Published Date: May 24, 2012
PAKISTAN SHOULD REORIENT ITS PUBLIC SECTOR DEVELOPMENT PROGRAMME (PSDP) WITH PRO-POOR GROWTH AND COMPLIMENTARY GOVERNANCE REFORMS
Eminent economic experts, while proposing the above short, medium and long term measures to rehabilitate economic and social development in the country, maintained that the absence of planning, no investment in infrastructure development, mismatch in PSDP requirements and allocations, oil-dependent energy mix and weak monitoring mechanism are the fundamental challenges of Pakistan’s economy and budgetary planning process.
Dr. Kaiser Bengali, Former Advisor Planning and Development of Chief Minster Sindh, Dr Abid Qaiyum Suleri, Executive Director, SDPI, Dr Vaqar Ahmed, Research Fellow, Economic Growth Unit, SDPI said it during SDPI special seminar on ‘Development priorities in federal budget 2012-13’ here on Wednesday. Fauzia Ejaz, Member National Assembly of MQM presided over the proceedings and urged for a strong accountability culture in the country coupled with provision of social justice and good governance. Tahir Dhindsa, Editor of SDPI Economic Bulletin moderated the discussion and maintained PSDP is useless without governance reforms and long term growth considerations.
Dr Bengali, sharing his recent experiences of working with Sindh government, lamented there is no vision, direction, agenda and also no monitoring of projects in the government. He said that the state has to invest at least 10 percent of total GDP on infrastructure to develop a competitive economy with regional countries such as India and China. He said Pakistan was development and welfare state during 1947-77 as it created assets such as factories, power stations, dams, highways and power complexes whereas from 1977 to onwards the state has become a national security state experiencing an era of assets depletion including no investment at all in infrastructure development during last 10 years in particular. ‘Pakistan suffers with extreme infrastructure deficiency, we are an economy which is de-industrializing, we are consuming much but not producing’ he lamented.
Criticizing existing important-dominated and services-dependent economy of the country, he proposed resurrection of welfare state and manufacturing-based economy. He also proposed a shift from road to rail transportation while integrating railway and NLC especially in the context of freight which will help to reduce extended reliance on diesel which is also one the major reasons for high electricity production costs. He recommended linking the Gwadar with Kandhar and diversion of Afghan Transit Trade towards this underutilized port which will boost the economy as well as fight the militancy through economic opportunities and employment instead of military means alone.
Dr Vaqar recommended both short and medium term measures to rehabilitate and bring the stability factor in the economy. He said 85 percent of development projects are politically motivated while ignoring economic rationale and 38 percent of PSDP does not reach poor. He said, on short term, the revival of growth rate is vital through increased productivity while addressing the energy crisis whereas some form of structural reforms such as tax and trade reforms are fundamental for the country on medium term basis. He underlined re-alignment of PSDP in forthcoming budget to achieve a pro-poor growth while budget should lead to re-distribution of wealth through prudent taxation measures. Raising concerns over the missed self-imposed growth targets, he said the country is well below average growth rate of South Asian countries and even behind average growth rates of Sub-Saharan states due to mainly miss governance. He also underscored on the need of strong monitoring mechanisms of projects adding that the Planning Commission last year was able to conduct only desk monitoring of mere 600 projects out of 1850. He urged for complimentary governance reforms and restructuring of the boards of public sector enterprises.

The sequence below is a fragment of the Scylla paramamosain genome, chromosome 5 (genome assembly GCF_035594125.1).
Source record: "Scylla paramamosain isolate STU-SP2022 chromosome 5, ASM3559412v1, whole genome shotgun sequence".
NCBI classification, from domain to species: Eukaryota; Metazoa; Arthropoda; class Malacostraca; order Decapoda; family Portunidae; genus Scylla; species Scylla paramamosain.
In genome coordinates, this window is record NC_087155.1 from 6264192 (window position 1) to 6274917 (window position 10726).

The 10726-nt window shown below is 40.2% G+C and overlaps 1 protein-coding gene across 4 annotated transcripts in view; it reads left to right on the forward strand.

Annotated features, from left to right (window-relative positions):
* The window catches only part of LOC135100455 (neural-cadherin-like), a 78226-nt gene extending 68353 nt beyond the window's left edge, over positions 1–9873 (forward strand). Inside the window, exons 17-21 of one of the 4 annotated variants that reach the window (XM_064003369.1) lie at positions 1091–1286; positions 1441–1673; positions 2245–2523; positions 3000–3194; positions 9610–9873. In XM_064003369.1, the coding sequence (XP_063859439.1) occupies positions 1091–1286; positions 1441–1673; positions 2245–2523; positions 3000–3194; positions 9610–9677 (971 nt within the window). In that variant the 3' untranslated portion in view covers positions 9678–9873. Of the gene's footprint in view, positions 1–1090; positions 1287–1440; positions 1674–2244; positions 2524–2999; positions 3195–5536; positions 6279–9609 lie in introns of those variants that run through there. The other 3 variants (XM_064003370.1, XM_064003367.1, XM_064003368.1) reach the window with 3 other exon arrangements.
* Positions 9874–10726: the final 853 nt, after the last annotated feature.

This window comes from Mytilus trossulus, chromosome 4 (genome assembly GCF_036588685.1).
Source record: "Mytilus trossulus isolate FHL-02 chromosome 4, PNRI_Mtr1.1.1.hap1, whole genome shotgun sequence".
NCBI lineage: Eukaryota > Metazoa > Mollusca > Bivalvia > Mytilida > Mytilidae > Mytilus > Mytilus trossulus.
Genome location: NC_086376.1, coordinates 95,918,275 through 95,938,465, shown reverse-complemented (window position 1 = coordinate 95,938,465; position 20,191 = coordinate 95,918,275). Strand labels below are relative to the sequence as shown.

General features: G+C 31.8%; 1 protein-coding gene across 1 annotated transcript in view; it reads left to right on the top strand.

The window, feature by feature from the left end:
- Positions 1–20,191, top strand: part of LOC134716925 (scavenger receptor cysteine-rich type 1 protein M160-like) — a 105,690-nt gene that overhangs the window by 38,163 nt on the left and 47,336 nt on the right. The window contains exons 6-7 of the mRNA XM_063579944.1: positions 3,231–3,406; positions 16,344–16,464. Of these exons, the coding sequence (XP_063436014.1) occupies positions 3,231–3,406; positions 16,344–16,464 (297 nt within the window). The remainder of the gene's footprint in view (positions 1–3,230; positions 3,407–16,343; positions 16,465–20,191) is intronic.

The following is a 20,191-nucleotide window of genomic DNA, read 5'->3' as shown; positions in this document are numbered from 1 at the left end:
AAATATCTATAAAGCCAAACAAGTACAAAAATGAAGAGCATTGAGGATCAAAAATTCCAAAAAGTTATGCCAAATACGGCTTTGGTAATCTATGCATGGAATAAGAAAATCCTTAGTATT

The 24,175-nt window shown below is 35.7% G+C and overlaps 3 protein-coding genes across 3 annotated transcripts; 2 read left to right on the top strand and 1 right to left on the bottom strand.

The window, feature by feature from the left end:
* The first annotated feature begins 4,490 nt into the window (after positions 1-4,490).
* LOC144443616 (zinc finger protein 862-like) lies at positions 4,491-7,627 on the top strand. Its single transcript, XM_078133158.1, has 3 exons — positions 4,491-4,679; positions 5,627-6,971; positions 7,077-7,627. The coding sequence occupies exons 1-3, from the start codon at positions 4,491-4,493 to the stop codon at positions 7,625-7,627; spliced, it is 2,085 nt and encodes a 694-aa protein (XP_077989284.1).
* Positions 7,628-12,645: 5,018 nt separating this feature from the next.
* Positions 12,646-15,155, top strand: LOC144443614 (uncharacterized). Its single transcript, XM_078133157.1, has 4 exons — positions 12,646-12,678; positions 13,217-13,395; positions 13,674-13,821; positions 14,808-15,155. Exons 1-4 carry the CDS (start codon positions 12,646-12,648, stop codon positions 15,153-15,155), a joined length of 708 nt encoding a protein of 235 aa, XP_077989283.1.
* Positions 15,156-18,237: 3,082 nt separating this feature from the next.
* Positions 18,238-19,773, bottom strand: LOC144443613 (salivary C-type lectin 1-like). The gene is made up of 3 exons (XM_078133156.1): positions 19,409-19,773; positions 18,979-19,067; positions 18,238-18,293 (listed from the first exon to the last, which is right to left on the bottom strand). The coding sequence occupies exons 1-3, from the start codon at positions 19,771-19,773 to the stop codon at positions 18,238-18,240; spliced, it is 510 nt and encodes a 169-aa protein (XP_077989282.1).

Dr. Abid was of the view that PSDP allocation in the country over the years was mis-directed and wrongly prioritized. He predicted the budget would be a difficult exercise both for government and people. ‘It would be a classical lose-lose situation as government would not be able to perform economically well and people would not be able to get any relief from budget’ he forecasted. Citing an example of development priorities in forthcoming budget, he said out of 150 million rupees proposed for Ministry of Climate Change, 76 million would be used on Global Change Impact Study Center, mainly on salaries, 27 million for land management plan, and 15 millions for awareness raising at the cost of developing disaster risk reduction and management mechanisms.
He said there are no allocation for National Zero Hunger Action Plan recently inaugurated by Prime Minster to fight hunger and malnourishment in the country despite claims of a number of initiatives including data collection. Dr. Suleri lamented over the non-allocation of funds for renewable energy sources in the budget. He underlined the need for balancing the energy mix from oil to renewable energy adding the country produces around 39 percent of its electricity from oil whereas India produces only 1 percent. He suggested increased resource mobilization capacity of provinces including focus on energy production besides addressal of regional disparity. ‘Budget is not mere an instrument to end people’s sufferings but it is a process important to ensure country’s long term development agenda’ he concluded.
By M. Haroon Abbas Qamar
States Times (www.statestimes.net)
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